Exceptional versatility and nutritional value make sesame seed sprouts a worthwhile endeavor. The process is easy as long as you have a few minutes per day to tend to the sprouts. The most important things are cleanliness and proper preparation, since sprouts do carry some risk for development of bacteria such as E. coli if they are not handled correctly.
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Food Safety and Sprouts
- When properly prepared, sesame seed sprouts can be eaten raw; however, you can reduce the risk of bacteria by cooking the sprouts first.
- Always wash your hands thoroughly before handling sprouts or sprouting materials.
- Sterilize the materials used prior to starting.
- Once you are ready, keep the sprouts refrigerated in a sealed glass jar or other airtight container.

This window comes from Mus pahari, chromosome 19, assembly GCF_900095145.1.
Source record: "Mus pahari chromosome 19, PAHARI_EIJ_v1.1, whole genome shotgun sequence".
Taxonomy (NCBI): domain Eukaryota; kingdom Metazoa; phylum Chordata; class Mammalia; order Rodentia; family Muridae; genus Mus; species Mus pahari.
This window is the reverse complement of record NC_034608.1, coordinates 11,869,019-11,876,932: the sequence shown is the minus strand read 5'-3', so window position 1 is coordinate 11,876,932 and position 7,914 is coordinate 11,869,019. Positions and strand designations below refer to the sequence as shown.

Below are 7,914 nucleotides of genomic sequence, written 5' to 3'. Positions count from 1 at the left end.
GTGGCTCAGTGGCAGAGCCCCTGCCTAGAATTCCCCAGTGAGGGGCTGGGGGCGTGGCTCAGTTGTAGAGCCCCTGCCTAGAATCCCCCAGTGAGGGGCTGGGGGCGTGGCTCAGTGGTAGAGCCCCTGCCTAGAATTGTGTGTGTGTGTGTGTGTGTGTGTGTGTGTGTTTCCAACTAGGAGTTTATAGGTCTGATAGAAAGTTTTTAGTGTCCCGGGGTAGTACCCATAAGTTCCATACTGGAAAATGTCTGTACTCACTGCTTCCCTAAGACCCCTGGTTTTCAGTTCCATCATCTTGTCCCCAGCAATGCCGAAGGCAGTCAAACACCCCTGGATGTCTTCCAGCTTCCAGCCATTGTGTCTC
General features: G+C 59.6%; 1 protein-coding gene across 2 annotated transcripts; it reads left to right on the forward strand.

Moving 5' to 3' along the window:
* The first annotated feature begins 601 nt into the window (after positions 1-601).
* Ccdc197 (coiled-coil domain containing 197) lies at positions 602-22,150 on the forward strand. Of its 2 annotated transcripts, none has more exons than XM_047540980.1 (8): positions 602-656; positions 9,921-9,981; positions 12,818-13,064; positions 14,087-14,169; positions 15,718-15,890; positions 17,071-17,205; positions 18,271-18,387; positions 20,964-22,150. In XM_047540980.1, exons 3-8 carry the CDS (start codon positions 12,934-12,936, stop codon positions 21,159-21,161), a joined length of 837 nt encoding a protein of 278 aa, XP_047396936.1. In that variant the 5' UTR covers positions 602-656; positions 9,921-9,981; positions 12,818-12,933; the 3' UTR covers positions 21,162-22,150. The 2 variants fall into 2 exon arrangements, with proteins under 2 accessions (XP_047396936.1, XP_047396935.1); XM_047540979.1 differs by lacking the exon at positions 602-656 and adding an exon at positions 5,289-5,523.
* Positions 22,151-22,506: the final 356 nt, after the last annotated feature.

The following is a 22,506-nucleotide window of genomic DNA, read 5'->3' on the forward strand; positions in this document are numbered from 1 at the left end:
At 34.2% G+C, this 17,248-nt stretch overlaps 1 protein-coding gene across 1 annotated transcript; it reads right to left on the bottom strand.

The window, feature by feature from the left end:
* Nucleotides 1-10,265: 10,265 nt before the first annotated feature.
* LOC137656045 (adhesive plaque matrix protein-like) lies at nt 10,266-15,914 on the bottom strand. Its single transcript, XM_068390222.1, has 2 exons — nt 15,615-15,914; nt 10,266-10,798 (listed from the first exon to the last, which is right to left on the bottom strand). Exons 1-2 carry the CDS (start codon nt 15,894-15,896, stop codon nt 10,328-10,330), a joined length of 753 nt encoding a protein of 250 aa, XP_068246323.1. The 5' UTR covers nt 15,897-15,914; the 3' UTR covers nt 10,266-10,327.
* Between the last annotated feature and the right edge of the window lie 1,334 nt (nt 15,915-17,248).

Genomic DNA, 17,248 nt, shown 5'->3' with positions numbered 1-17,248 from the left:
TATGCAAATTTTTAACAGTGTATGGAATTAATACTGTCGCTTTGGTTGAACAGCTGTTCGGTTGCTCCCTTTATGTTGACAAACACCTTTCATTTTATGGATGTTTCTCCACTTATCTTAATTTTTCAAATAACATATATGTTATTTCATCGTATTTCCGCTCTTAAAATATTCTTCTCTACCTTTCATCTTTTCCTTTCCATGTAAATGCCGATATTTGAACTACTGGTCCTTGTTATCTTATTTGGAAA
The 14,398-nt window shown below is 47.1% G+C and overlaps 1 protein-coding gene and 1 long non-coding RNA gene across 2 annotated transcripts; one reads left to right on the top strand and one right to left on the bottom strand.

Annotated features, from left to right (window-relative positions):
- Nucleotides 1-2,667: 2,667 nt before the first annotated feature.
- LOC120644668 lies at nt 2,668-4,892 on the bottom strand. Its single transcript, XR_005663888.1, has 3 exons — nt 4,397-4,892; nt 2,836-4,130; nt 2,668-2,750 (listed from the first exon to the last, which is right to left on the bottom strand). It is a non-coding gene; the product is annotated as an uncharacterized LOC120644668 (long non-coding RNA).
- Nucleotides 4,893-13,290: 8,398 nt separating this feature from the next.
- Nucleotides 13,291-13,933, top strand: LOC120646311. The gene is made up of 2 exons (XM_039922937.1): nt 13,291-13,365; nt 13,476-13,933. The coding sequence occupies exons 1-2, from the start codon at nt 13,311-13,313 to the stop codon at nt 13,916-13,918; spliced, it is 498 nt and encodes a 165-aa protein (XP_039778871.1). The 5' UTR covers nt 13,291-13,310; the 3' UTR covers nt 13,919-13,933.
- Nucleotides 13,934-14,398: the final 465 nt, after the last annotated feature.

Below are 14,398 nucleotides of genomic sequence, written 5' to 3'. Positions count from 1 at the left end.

- Do not consume sprouts if they have been sitting out.
- Eat sprouts within three days. Do not eat sprouts that appear moldy or smell rancid.
Sprouting Sesame Seeds
Sesame seeds take two to three days to sprout. Start by soaking sesame seeds in a glass jar filled one-third full with seeds, 1/2 teaspoon of salt and topped with water. After eight hours of soaking, drain the seeds and rinse them thoroughly before draining them again. From here, leave your seeds to sprout in a sunny window, repeating the rinsing-and-draining process every four hours or at least twice per day until sprouts form.
Sesame seed sprouts are easy to include in many dishes. They can be steamed, boiled, microwaved, or panfried to cook before adding them to raw dishes. Try tossing them on top of soup or salad, or use them in sandwiches, wraps and stir-fries.